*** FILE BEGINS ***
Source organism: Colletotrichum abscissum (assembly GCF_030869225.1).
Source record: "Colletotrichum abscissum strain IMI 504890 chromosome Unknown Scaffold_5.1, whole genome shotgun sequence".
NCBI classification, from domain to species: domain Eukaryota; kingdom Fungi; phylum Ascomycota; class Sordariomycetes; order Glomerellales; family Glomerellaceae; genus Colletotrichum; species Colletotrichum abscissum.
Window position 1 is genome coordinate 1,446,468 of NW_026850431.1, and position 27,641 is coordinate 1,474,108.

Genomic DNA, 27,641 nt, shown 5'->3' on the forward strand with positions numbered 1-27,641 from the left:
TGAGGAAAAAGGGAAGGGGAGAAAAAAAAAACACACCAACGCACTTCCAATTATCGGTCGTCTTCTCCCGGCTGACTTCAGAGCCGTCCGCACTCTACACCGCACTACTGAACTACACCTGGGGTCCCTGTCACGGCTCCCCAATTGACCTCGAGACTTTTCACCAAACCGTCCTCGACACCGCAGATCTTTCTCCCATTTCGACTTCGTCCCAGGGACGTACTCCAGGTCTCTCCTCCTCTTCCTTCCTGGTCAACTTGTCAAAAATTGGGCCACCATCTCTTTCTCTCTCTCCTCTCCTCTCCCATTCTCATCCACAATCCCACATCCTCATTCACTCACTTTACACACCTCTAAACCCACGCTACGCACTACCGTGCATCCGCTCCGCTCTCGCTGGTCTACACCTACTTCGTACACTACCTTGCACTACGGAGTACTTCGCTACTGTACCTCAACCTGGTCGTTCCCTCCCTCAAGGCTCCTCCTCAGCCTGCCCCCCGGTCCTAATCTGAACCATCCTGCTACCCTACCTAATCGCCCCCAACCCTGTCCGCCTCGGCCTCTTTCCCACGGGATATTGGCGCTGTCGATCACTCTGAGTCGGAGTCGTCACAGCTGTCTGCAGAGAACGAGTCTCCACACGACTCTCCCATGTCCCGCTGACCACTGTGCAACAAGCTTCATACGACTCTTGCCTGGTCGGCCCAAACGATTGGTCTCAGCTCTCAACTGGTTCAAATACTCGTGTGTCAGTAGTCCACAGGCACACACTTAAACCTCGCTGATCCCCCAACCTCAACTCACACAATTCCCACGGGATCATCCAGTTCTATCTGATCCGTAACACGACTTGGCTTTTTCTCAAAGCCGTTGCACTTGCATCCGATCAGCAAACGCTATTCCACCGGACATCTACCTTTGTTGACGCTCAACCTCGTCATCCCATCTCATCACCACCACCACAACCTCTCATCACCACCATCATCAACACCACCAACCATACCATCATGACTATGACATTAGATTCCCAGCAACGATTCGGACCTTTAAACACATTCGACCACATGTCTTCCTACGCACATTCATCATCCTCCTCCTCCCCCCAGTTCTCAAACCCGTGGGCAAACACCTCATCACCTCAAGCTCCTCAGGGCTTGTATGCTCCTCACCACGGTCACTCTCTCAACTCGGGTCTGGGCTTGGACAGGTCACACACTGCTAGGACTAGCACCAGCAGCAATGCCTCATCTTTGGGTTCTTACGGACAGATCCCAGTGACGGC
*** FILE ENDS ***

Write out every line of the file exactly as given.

Source organism: Colletotrichum abscissum (assembly GCF_030869225.1).
Source record: "Colletotrichum abscissum strain IMI 504890 chromosome Unknown Scaffold_5.1, whole genome shotgun sequence".
NCBI classification, from domain to species: domain Eukaryota; kingdom Fungi; phylum Ascomycota; class Sordariomycetes; order Glomerellales; family Glomerellaceae; genus Colletotrichum; species Colletotrichum abscissum.
Window position 1 is genome coordinate 1,446,468 of NW_026850431.1, and position 27,641 is coordinate 1,474,108.

Genomic DNA, 27,641 nt, shown 5'->3' on the forward strand with positions numbered 1-27,641 from the left:
TGAGGAAAAAGGGAAGGGGAGAAAAAAAAAACACACCAACGCACTTCCAATTATCGGTCGTCTTCTCCCGGCTGACTTCAGAGCCGTCCGCACTCTACACCGCACTACTGAACTACACCTGGGGTCCCTGTCACGGCTCCCCAATTGACCTCGAGACTTTTCACCAAACCGTCCTCGACACCGCAGATCTTTCTCCCATTTCGACTTCGTCCCAGGGACGTACTCCAGGTCTCTCCTCCTCTTCCTTCCTGGTCAACTTGTCAAAAATTGGGCCACCATCTCTTTCTCTCTCTCCTCTCCTCTCCCATTCTCATCCACAATCCCACATCCTCATTCACTCACTTTACACACCTCTAAACCCACGCTACGCACTACCGTGCATCCGCTCCGCTCTCGCTGGTCTACACCTACTTCGTACACTACCTTGCACTACGGAGTACTTCGCTACTGTACCTCAACCTGGTCGTTCCCTCCCTCAAGGCTCCTCCTCAGCCTGCCCCCCGGTCCTAATCTGAACCATCCTGCTACCCTACCTAATCGCCCCCAACCCTGTCCGCCTCGGCCTCTTTCCCACGGGATATTGGCGCTGTCGATCACTCTGAGTCGGAGTCGTCACAGCTGTCTGCAGAGAACGAGTCTCCACACGACTCTCCCATGTCCCGCTGACCACTGTGCAACAAGCTTCATACGACTCTTGCCTGGTCGGCCCAAACGATTGGTCTCAGCTCTCAACTGGTTCAAATACTCGTGTGTCAGTAGTCCACAGGCACACACTTAAACCTCGCTGATCCCCCAACCTCAACTCACACAATTCCCACGGGATCATCCAGTTCTATCTGATCCGTAACACGACTTGGCTTTTTCTCAAAGCCGTTGCACTTGCATCCGATCAGCAAACGCTATTCCACCGGACATCTACCTTTGTTGACGCTCAACCTCGTCATCCCATCTCATCACCACCACCACAACCTCTCATCACCACCATCATCAACACCACCAACCATACCATCATGACTATGACATTAGATTCCCAGCAACGATTCGGACCTTTAAACACATTCGACCACATGTCTTCCTACGCACATTCATCATCCTCCTCCTCCCCCCAGTTCTCAAACCCGTGGGCAAACACCTCATCACCTCAAGCTCCTCAGGGCTTGTATGCTCCTCACCACGGTCACTCTCTCAACTCGGGTCTGGGCTTGGACAGGTCACACACTGCTAGGACTAGCACCAGCAGCAATGCCTCATCTTTGGGTTCTTACGGACAGATCCCAGTGACGGC